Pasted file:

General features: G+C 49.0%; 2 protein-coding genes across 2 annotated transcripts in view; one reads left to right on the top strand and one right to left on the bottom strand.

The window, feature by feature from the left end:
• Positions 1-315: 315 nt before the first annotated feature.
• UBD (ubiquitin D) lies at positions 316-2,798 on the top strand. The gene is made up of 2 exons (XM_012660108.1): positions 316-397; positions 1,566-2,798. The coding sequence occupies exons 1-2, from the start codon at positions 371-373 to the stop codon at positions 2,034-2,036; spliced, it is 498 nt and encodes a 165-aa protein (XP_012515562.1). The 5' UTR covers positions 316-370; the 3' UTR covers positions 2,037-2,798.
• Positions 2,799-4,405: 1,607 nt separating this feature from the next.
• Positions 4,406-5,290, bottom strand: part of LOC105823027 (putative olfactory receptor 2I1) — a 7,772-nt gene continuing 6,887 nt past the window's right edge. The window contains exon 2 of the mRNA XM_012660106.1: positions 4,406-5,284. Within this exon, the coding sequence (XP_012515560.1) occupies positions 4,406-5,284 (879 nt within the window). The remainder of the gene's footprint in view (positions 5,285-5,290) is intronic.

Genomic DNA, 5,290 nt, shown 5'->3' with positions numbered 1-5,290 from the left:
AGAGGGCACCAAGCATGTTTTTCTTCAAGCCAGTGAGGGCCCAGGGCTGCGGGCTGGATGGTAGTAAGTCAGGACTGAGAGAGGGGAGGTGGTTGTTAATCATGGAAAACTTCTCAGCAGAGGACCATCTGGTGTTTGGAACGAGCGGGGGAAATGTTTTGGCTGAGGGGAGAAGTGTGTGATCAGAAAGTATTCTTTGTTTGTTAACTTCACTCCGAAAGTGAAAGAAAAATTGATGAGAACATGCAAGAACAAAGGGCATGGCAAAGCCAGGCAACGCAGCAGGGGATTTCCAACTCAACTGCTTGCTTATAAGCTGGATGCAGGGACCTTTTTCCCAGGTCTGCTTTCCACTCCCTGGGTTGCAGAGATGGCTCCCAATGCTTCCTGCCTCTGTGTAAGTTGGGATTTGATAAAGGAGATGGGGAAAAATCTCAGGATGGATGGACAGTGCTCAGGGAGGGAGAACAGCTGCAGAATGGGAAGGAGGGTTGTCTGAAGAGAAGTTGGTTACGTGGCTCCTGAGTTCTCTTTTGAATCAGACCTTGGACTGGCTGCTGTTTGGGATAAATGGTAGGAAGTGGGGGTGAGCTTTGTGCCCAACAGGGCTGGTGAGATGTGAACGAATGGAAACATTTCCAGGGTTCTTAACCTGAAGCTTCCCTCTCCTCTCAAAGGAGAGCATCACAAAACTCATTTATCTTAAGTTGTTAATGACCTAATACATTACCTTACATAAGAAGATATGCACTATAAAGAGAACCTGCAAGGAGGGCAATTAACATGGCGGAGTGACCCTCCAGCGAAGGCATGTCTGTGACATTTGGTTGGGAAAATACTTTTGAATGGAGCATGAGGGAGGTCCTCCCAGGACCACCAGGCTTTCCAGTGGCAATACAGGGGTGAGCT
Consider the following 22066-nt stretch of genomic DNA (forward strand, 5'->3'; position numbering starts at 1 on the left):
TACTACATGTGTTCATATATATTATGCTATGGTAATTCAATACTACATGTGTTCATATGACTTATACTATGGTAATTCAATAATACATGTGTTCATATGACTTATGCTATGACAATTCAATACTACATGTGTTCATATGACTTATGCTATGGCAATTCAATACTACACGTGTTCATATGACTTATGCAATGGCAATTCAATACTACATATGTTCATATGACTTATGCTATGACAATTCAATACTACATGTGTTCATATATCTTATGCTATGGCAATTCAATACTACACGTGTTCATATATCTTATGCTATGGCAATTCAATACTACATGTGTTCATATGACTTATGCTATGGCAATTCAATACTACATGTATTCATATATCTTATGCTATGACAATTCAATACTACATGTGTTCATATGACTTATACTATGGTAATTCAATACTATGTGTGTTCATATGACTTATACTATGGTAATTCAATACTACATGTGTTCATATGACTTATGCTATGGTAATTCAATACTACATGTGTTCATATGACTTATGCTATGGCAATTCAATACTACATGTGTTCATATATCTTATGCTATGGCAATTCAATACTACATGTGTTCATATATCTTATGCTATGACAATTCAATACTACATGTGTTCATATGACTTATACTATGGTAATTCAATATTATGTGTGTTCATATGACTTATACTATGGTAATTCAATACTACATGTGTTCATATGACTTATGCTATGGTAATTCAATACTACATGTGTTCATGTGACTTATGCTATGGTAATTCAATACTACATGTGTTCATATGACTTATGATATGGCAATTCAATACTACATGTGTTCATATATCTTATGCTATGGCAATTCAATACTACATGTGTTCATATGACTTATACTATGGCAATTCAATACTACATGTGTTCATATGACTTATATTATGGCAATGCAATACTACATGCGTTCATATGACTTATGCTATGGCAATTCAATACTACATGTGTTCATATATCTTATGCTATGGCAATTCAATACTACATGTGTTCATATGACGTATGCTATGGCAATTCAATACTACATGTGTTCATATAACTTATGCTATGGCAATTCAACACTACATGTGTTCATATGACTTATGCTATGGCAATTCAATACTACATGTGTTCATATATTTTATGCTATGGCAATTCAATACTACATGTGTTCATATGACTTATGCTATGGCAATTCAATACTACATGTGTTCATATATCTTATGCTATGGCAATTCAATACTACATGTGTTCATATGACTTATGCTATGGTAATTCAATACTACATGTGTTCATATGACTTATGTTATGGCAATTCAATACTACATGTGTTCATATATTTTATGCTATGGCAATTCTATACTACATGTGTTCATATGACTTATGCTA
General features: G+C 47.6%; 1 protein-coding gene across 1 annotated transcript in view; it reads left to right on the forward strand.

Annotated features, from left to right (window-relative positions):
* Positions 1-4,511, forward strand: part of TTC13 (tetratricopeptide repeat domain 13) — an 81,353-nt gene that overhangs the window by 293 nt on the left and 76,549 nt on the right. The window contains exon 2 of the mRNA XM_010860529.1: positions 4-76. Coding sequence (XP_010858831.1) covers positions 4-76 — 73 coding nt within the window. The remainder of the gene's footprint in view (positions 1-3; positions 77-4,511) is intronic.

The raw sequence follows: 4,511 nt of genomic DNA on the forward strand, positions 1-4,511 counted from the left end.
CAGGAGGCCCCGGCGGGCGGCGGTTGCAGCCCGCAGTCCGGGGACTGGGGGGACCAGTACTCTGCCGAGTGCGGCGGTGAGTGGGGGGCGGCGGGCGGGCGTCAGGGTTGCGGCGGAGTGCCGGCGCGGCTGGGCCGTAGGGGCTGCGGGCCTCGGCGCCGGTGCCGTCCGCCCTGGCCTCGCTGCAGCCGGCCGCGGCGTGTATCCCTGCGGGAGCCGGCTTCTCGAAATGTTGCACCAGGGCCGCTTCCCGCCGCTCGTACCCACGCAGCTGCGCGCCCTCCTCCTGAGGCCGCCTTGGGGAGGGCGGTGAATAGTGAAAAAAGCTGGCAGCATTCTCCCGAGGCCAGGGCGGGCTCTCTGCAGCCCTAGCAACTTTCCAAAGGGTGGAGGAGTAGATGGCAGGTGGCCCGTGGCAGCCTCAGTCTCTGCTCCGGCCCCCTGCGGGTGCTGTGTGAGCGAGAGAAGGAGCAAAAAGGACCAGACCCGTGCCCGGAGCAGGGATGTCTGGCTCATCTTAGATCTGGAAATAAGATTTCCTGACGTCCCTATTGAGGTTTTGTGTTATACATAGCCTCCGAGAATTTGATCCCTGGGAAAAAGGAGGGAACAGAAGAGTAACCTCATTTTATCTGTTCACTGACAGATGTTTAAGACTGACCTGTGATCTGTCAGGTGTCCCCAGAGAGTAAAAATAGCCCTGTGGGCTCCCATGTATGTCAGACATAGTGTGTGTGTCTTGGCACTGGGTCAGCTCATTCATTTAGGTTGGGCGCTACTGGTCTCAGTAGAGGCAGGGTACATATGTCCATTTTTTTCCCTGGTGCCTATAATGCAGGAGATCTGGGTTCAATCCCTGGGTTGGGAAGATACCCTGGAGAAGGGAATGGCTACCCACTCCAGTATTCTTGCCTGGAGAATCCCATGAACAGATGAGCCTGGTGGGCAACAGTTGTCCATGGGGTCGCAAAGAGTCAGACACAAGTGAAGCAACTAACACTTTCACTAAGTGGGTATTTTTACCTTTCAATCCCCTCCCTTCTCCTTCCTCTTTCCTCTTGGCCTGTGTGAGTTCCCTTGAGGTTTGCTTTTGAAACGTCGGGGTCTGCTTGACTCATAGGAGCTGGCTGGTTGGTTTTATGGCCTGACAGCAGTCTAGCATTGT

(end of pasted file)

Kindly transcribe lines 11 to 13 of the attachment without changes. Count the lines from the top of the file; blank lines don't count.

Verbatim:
General features: G+C 47.6%; 1 protein-coding gene across 1 annotated transcript in view; it reads left to right on the forward strand.

Annotated features, from left to right (window-relative positions):
* Positions 1-4,511, forward strand: part of TTC13 (tetratricopeptide repeat domain 13) — an 81,353-nt gene that overhangs the window by 293 nt on the left and 76,549 nt on the right. The window contains exon 2 of the mRNA XM_010860529.1: positions 4-76. Coding sequence (XP_010858831.1) covers positions 4-76 — 73 coding nt within the window. The remainder of the gene's footprint in view (positions 1-3; positions 77-4,511) is intronic.